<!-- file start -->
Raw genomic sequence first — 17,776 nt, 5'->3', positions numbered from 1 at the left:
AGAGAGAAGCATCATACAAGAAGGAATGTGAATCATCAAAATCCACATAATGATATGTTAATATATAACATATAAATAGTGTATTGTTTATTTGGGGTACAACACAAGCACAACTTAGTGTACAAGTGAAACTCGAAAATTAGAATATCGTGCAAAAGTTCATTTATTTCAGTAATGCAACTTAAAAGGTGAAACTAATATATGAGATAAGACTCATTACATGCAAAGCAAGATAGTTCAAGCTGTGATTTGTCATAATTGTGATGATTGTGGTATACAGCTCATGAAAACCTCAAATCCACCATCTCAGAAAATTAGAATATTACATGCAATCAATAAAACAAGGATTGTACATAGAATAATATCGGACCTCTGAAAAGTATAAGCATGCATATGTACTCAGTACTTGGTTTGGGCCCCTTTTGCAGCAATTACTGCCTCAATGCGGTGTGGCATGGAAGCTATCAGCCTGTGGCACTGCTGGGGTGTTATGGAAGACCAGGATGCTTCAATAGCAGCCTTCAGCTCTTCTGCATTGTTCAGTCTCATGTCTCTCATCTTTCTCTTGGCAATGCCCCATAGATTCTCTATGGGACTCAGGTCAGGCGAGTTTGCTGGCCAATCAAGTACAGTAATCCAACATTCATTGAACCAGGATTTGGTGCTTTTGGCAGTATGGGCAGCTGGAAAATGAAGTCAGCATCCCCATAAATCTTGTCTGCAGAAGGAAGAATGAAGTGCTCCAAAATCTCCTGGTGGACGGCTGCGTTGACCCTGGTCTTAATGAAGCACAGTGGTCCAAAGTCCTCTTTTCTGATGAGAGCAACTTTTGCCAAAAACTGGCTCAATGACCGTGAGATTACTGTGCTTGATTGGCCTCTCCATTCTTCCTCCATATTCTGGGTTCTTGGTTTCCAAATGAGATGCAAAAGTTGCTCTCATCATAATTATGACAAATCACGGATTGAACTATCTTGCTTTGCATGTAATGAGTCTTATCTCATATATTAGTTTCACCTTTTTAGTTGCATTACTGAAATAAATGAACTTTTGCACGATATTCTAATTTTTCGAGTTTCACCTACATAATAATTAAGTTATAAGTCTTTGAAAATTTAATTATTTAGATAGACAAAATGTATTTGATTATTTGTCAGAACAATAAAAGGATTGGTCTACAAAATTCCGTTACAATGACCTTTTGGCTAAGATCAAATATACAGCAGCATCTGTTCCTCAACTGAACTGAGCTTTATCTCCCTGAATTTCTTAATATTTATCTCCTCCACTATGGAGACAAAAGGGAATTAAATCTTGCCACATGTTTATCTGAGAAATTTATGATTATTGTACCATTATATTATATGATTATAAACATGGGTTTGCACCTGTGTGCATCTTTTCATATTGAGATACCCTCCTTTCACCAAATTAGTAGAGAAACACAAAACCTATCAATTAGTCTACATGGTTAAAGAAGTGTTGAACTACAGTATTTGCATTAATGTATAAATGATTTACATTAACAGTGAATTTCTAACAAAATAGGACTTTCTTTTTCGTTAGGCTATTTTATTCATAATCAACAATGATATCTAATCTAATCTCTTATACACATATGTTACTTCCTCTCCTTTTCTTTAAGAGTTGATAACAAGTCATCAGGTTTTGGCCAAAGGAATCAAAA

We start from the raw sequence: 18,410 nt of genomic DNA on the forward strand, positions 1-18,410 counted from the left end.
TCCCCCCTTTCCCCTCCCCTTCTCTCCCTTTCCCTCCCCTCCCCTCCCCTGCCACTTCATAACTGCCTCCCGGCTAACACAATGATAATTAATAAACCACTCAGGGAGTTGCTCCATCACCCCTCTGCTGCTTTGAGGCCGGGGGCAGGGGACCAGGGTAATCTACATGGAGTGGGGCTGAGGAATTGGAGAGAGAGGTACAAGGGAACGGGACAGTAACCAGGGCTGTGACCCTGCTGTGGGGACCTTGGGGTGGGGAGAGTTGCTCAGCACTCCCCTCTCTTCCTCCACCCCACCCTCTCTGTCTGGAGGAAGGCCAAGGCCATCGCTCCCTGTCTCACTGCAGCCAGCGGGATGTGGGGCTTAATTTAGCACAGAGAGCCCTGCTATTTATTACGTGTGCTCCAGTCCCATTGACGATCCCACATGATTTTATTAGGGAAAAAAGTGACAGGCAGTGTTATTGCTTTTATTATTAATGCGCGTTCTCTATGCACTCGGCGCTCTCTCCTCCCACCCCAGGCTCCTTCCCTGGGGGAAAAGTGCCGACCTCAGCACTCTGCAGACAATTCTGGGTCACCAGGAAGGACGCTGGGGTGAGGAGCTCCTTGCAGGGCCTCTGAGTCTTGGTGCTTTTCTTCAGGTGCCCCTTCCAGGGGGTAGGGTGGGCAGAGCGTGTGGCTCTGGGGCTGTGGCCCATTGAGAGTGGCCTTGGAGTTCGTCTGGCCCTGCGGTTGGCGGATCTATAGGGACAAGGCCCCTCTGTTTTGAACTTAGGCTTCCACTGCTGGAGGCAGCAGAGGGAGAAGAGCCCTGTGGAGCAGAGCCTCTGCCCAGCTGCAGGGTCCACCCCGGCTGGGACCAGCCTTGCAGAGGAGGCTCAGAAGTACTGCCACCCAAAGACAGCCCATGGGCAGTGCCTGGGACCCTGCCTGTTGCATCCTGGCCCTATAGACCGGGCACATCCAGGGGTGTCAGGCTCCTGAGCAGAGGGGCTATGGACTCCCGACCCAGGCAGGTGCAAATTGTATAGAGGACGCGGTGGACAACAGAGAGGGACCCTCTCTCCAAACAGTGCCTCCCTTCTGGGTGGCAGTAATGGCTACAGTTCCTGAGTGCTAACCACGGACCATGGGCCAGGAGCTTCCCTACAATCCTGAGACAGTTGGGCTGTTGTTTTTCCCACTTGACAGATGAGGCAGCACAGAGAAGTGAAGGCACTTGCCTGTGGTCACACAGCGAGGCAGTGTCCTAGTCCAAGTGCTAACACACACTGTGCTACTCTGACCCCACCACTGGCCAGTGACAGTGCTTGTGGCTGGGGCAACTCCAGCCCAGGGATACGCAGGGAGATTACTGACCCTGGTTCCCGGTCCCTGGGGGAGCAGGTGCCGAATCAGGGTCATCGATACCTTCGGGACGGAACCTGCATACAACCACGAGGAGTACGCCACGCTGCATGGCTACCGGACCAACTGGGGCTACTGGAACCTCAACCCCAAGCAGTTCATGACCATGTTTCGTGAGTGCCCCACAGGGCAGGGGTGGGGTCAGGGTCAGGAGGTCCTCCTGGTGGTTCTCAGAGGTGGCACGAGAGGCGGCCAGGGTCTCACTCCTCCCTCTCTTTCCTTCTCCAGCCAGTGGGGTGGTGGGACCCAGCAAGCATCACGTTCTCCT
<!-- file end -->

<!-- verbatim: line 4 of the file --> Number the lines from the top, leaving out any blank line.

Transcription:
TCCCCCCTTTCCCCTCCCCTTCTCTCCCTTTCCCTCCCCTCCCCTCCCCTGCCACTTCATAACTGCCTCCCGGCTAACACAATGATAATTAATAAACCACTCAGGGAGTTGCTCCATCACCCCTCTGCTGCTTTGAGGCCGGGGGCAGGGGACCAGGGTAATCTACATGGAGTGGGGCTGAGGAATTGGAGAGAGAGGTACAAGGGAACGGGACAGTAACCAGGGCTGTGACCCTGCTGTGGGGACCTTGGGGTGGGGAGAGTTGCTCAGCACTCCCCTCTCTTCCTCCACCCCACCCTCTCTGTCTGGAGGAAGGCCAAGGCCATCGCTCCCTGTCTCACTGCAGCCAGCGGGATGTGGGGCTTAATTTAGCACAGAGAGCCCTGCTATTTATTACGTGTGCTCCAGTCCCATTGACGATCCCACATGATTTTATTAGGGAAAAAAGTGACAGGCAGTGTTATTGCTTTTATTATTAATGCGCGTTCTCTATGCACTCGGCGCTCTCTCCTCCCACCCCAGGCTCCTTCCCTGGGGGAAAAGTGCCGACCTCAGCACTCTGCAGACAATTCTGGGTCACCAGGAAGGACGCTGGGGTGAGGAGCTCCTTGCAGGGCCTCTGAGTCTTGGTGCTTTTCTTCAGGTGCCCCTTCCAGGGGGTAGGGTGGGCAGAGCGTGTGGCTCTGGGGCTGTGGCCCATTGAGAGTGGCCTTGGAGTTCGTCTGGCCCTGCGGTTGGCGGATCTATAGGGACAAGGCCCCTCTGTTTTGAACTTAGGCTTCCACTGCTGGAGGCAGCAGAGGGAGAAGAGCCCTGTGGAGCAGAGCCTCTGCCCAGCTGCAGGGTCCACCCCGGCTGGGACCAGCCTTGCAGAGGAGGCTCAGAAGTACTGCCACCCAAAGACAGCCCATGGGCAGTGCCTGGGACCCTGCCTGTTGCATCCTGGCCCTATAGACCGGGCACATCCAGGGGTGTCAGGCTCCTGAGCAGAGGGGCTATGGACTCCCGACCCAGGCAGGTGCAAATTGTATAGAGGACGCGGTGGACAACAGAGAGGGACCCTCTCTCCAAACAGTGCCTCCCTTCTGGGTGGCAGTAATGGCTACAGTTCCTGAGTGCTAACCACGGACCATGGGCCAGGAGCTTCCCTACAATCCTGAGACAGTTGGGCTGTTGTTTTTCCCACTTGACAGATGAGGCAGCACAGAGAAGTGAAGGCACTTGCCTGTGGTCACACAGCGAGGCAGTGTCCTAGTCCAAGTGCTAACACACACTGTGCTACTCTGACCCCACCACTGGCCAGTGACAGTGCTTGTGGCTGGGGCAACTCCAGCCCAGGGATACGCAGGGAGATTACTGACCCTGGTTCCCGGTCCCTGGGGGAGCAGGTGCCGAATCAGGGTCATCGATACCTTCGGGACGGAACCTGCATACAACCACGAGGAGTACGCCACGCTGCATGGCTACCGGACCAACTGGGGCTACTGGAACCTCAACCCCAAGCAGTTCATGACCATGTTTCGTGAGTGCCCCACAGGGCAGGGGTGGGGTCAGGGTCAGGAGGTCCTCCTGGTGGTTCTCAGAGGTGGCACGAGAGGCGGCCAGGGTCTCACTCCTCCCTCTCTTTCCTTCTCCAGCCAGTGGGGTGGTGGGACCCAGCAAGCATCACGTTCTCCT